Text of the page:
Around 8,000 people gathered Wednesday around prehistoric Stonehenge in Britain to observe the summer solstice.
Many wore colorful clothing and even antlers. They stayed overnight to greet the sunrise on June 21. It is the day with the most daylight in the Northern Hemisphere. The crowd greeted the morning sun shining into the heart of Stonehenge with drumming, chanting and cheering.
Nichola Tasker is director of Stonehenge at English Heritage, a non-profit group that oversees many historic places in Britain. Tasker said: “Stonehenge continues to captivate and to bring people together to celebrate the seasons, just as it has done for thousands of years.” She added, “There was a wonderful atmosphere from sunset to sunrise, and everybody enjoyed a very atmospheric morning.”
In addition to the 8,000 people present, English Heritage said that about 154,000 others watched on its live stream video.
In the Northern Hemisphere, the summer solstice happened at 14:58 UTC on June 21 when “the Sun travels along its northernmost path in the sky,” said the Old Farmer’s Almanac. The day also marks the start of summer in Earth’s northern half. In the Southern Hemisphere, it’s the opposite: the June solstice marks the start of winter when “the Sun is at its lowest point in the sky.”
In China, the summer solstice is called Xiazhi. Beijing Tourism says it is a time when people celebrate the wheat harvest and pray for peace. And people eat vegetables, cold noodles and what is commonly known as “summer solstice cake.”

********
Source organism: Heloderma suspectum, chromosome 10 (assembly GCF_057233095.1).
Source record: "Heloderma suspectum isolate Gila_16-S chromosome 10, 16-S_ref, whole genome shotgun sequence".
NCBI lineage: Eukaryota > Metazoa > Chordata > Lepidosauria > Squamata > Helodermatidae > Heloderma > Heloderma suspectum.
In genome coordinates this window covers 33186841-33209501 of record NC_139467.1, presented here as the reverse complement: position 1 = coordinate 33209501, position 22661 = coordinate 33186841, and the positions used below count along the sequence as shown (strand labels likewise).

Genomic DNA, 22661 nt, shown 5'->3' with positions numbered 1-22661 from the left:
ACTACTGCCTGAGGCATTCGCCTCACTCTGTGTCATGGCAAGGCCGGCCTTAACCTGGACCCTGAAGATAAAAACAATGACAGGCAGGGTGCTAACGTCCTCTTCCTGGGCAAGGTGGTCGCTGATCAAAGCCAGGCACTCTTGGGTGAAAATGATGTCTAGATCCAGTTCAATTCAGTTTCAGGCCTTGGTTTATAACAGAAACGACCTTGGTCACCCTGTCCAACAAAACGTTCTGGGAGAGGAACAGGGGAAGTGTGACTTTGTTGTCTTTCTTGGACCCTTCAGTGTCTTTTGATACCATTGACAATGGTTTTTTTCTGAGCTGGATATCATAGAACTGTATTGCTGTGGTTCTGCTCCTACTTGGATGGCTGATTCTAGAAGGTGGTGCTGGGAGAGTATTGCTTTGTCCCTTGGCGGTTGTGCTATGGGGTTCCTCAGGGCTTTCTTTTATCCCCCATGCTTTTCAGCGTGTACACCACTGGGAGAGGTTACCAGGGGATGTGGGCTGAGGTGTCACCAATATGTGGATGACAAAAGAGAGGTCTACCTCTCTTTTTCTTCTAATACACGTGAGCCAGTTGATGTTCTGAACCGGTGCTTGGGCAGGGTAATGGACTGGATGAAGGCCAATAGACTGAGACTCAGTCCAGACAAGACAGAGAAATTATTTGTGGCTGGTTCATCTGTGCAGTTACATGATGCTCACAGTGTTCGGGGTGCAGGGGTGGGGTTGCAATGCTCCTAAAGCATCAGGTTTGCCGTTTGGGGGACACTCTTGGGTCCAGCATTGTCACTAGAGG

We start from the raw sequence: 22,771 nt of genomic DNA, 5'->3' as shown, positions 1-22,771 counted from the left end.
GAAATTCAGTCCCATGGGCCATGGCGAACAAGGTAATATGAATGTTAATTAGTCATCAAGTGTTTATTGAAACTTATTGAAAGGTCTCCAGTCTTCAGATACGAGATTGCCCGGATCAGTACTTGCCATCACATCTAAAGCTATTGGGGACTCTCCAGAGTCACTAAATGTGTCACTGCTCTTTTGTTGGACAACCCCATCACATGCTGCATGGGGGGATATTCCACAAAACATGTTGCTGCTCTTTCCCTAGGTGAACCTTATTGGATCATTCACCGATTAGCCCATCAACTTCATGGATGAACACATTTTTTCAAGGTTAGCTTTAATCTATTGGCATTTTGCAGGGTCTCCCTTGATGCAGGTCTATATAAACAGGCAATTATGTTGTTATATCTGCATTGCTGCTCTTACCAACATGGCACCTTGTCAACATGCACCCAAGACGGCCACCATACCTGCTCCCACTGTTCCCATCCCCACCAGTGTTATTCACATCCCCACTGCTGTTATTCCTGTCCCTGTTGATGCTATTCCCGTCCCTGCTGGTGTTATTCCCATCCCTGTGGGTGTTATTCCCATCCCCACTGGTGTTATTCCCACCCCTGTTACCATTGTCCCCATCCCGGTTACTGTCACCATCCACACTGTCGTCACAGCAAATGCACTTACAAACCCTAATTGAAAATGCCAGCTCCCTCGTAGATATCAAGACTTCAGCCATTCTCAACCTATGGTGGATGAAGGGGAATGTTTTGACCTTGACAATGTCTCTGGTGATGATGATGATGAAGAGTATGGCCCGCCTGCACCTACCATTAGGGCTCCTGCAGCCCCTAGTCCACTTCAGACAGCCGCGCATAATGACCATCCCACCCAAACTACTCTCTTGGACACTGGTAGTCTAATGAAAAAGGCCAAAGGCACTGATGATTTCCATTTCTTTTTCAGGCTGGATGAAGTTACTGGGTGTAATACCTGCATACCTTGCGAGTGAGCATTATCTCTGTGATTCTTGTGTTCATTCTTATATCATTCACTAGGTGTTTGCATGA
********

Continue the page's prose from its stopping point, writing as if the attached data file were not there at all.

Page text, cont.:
Northern European countries like Sweden and Finland celebrate the summer solstice by singing and dancing around the midsummer pole. In Ukraine, people traditionally gather to celebrate Ivan Kupala Night in Khortytsya, an important historical area on the Dnieper River.
The day is also known as the “International Day of Yoga.”
On Wednesday, Indian Prime Minister Narendra Modi led diplomats and others for a morning yoga session at the United Nations. In 2014, Modi told world leaders at the U.N., “Yoga is not just about exercise; it is a way to discover the sense of oneness with yourself, the world and the nature.”
At Stonehenge, for just one night of the year, people are permitted to spend time inside the stone circle that is believed to have been built between 5,000 to 3,500 years ago.
The purpose of the stone circle is still hotly debated. English Heritage notes several explanations. They include Stonehenge being a coronation place, or crowning place, for Danish kings. Other explanations are that the place was a temple, a center for healing, or a structure for astronomy used to predict eclipses and other solar events.
The organization said the most generally accepted explanation “is that of a prehistoric temple aligned with the movements of the sun.”
The stones are said to line up with the sun at both the summer and winter solstices.
I’m Faith Pirlo.
Hai Do wrote this story for VOA Learning English from Associated Press and other sources.
Words in This Story
antler –n. bone-like structures on the heads of deer that are not permanent
captivate –v. to capture the interest or attention of a person
aligned –adj. being in lined up with; being in the correct position or in agreement with
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